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Beekeeping is a year-round activity that requires ongoing attention and care. To maintain healthy and productive bee colonies, beekeepers need to be aware of the seasonal changes and adjust their management practices accordingly. Having a beekeeping calendar handy helps with knowing at a quick glance the tasks that should be completed each month.

Working apiarist in a spring season.

Whether you’re a beginner beekeeper or an experienced one, having a monthly guide can be helpful in keeping track of the tasks and activities needed for each season.

In this blog post, we’ll go through what needs to be done each month of the year for beekeeping, covering everything from hive inspections to honey harvesting.

By following this guide, you can ensure that your bees stay healthy and happy, and you can enjoy a bountiful honey harvest at the end of the year.

Your Beekeeping Calendar

Beekeeping tasks can vary depending on the specific climate and region, but here are some general guidelines for what to do each month:

January:

January is usually a quiet month for beekeeping, especially in colder regions where the bees are in a state of winter dormancy. However, there are still some important tasks that beekeepers should consider doing during this time:

  1. Check hive entrances: Make sure that the hive entrance is clear of snow, dead bees, and debris. This will ensure that the bees can easily access the hive when they need to.
  2. Monitor food stores: Check the honey stores in the hive to ensure that the bees have enough food to last through the winter. If necessary, provide supplemental feeding with sugar syrup or candy boards.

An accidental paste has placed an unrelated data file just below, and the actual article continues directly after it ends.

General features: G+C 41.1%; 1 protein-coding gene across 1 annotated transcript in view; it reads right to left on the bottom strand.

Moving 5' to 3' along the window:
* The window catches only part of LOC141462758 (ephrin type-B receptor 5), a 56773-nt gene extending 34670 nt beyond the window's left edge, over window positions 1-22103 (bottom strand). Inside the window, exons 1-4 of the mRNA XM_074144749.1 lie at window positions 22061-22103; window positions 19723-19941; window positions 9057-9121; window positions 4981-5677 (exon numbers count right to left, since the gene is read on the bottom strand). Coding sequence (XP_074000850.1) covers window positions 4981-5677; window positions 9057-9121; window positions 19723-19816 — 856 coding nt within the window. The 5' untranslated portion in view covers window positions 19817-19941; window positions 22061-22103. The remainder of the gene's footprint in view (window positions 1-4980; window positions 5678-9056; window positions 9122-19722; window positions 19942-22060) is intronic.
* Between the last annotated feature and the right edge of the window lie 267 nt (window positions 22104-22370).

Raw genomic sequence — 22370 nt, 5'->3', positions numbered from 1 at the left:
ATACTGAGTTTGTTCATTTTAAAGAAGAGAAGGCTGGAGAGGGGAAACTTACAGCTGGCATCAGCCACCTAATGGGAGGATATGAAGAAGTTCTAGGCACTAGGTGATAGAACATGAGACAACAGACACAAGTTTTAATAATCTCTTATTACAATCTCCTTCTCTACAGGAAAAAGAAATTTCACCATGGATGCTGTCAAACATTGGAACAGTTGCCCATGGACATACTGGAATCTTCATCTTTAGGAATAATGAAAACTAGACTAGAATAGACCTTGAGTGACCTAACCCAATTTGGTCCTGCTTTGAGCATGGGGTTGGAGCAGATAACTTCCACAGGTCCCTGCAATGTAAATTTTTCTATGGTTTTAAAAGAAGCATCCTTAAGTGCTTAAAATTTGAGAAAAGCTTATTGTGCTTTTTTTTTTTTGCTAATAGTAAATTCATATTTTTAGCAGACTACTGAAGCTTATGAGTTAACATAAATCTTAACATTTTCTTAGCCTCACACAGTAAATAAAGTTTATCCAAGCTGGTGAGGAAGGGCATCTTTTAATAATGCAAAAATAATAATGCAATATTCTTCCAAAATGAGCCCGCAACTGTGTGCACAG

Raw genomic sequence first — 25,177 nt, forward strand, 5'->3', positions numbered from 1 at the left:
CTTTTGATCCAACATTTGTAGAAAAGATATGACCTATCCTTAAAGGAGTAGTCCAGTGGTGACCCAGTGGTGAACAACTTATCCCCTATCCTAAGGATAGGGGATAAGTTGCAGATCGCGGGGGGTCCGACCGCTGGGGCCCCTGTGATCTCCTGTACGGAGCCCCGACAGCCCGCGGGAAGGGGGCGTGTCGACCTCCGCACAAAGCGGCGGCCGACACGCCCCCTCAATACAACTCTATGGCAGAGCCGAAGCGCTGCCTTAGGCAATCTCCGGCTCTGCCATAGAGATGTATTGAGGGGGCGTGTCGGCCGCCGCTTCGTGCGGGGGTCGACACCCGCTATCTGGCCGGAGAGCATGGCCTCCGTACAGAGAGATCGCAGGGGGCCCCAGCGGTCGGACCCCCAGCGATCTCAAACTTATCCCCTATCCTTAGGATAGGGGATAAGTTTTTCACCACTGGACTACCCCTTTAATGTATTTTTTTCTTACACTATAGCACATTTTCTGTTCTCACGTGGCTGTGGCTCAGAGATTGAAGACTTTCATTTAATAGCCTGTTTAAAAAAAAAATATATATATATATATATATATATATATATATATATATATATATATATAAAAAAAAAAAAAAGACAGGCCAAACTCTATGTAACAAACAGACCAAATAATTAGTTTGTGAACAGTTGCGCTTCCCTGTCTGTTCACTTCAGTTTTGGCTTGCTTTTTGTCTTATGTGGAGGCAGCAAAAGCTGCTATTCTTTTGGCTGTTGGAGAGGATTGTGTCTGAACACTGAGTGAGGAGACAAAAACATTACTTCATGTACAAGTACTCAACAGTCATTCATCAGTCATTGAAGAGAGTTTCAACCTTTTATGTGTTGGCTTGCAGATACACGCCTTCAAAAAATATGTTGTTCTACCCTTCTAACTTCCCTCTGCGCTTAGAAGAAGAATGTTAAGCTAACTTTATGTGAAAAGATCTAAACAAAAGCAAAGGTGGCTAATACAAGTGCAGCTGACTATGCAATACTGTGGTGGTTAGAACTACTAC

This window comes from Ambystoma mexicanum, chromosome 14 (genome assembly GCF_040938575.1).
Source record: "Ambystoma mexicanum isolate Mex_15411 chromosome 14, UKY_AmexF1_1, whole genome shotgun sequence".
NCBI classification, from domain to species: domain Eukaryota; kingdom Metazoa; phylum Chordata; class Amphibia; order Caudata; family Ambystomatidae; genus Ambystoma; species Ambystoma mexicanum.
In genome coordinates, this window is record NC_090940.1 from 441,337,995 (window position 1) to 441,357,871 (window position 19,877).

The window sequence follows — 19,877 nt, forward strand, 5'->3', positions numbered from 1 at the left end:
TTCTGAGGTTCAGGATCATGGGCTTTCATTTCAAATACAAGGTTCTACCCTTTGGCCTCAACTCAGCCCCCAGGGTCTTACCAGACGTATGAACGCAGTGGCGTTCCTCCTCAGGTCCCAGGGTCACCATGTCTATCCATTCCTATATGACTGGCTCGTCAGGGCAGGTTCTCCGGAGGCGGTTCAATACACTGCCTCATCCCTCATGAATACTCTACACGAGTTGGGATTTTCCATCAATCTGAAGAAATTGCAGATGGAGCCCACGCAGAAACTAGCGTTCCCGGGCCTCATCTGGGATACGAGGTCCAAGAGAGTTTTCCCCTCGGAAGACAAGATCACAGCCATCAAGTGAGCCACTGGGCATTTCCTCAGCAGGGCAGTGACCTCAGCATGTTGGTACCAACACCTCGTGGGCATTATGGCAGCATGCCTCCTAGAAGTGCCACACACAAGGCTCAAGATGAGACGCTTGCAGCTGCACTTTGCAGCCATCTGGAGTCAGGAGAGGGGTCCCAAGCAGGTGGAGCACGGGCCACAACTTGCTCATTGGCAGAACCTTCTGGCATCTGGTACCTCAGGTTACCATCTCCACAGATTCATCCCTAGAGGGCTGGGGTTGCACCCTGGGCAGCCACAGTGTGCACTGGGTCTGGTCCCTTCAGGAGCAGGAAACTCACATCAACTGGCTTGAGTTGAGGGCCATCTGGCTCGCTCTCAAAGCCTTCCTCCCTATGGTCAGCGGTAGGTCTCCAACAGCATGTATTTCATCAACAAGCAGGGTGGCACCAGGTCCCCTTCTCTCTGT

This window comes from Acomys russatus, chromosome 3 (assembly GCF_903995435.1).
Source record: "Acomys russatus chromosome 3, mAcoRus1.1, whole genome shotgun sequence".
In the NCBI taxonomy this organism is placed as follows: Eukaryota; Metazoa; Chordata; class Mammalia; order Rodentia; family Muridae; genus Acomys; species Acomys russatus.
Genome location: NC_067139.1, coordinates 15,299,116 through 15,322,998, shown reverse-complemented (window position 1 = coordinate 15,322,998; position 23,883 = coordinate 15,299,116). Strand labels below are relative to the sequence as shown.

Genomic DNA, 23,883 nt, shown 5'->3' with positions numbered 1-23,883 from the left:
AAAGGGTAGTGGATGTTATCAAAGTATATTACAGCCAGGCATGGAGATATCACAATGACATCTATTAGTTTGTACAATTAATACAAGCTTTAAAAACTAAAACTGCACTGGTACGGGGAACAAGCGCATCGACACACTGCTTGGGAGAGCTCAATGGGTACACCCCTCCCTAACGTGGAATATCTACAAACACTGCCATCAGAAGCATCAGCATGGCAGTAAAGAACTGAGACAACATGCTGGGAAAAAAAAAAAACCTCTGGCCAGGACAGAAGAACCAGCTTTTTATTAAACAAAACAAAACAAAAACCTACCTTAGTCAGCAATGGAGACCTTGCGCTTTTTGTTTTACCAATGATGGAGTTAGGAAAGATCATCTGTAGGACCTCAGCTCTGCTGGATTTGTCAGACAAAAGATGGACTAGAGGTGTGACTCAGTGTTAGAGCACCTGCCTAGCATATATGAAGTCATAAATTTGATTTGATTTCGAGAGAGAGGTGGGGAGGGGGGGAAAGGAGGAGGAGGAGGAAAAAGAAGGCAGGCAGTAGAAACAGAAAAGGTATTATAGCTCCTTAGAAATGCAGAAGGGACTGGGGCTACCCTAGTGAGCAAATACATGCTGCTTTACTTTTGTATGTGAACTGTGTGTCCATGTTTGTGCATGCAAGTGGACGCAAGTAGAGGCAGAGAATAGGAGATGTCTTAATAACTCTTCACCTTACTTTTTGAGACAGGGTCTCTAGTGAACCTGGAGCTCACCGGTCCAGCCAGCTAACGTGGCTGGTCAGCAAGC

3. Maintain equipment: Take the opportunity to clean and repair any equipment that needs attention, such as frames, supers, and hive tools.
  4. Plan for the upcoming season: Use this time to plan for the upcoming season, including ordering new bees or equipment if needed, and deciding on any changes to your beekeeping practices.
  5. Attend educational events: January is a great time to attend beekeeping conferences or workshops to learn about new techniques, technologies, and best practices.

Overall, beekeepers should use January as a time to prepare for the upcoming beekeeping season and ensure that their hives are in good condition for the rest of the year.

February:

February can be a challenging month for beekeeping, as the weather can be unpredictable and the bees may still be in a state of winter dormancy. However, there are still some tasks that beekeepers should consider doing during this time: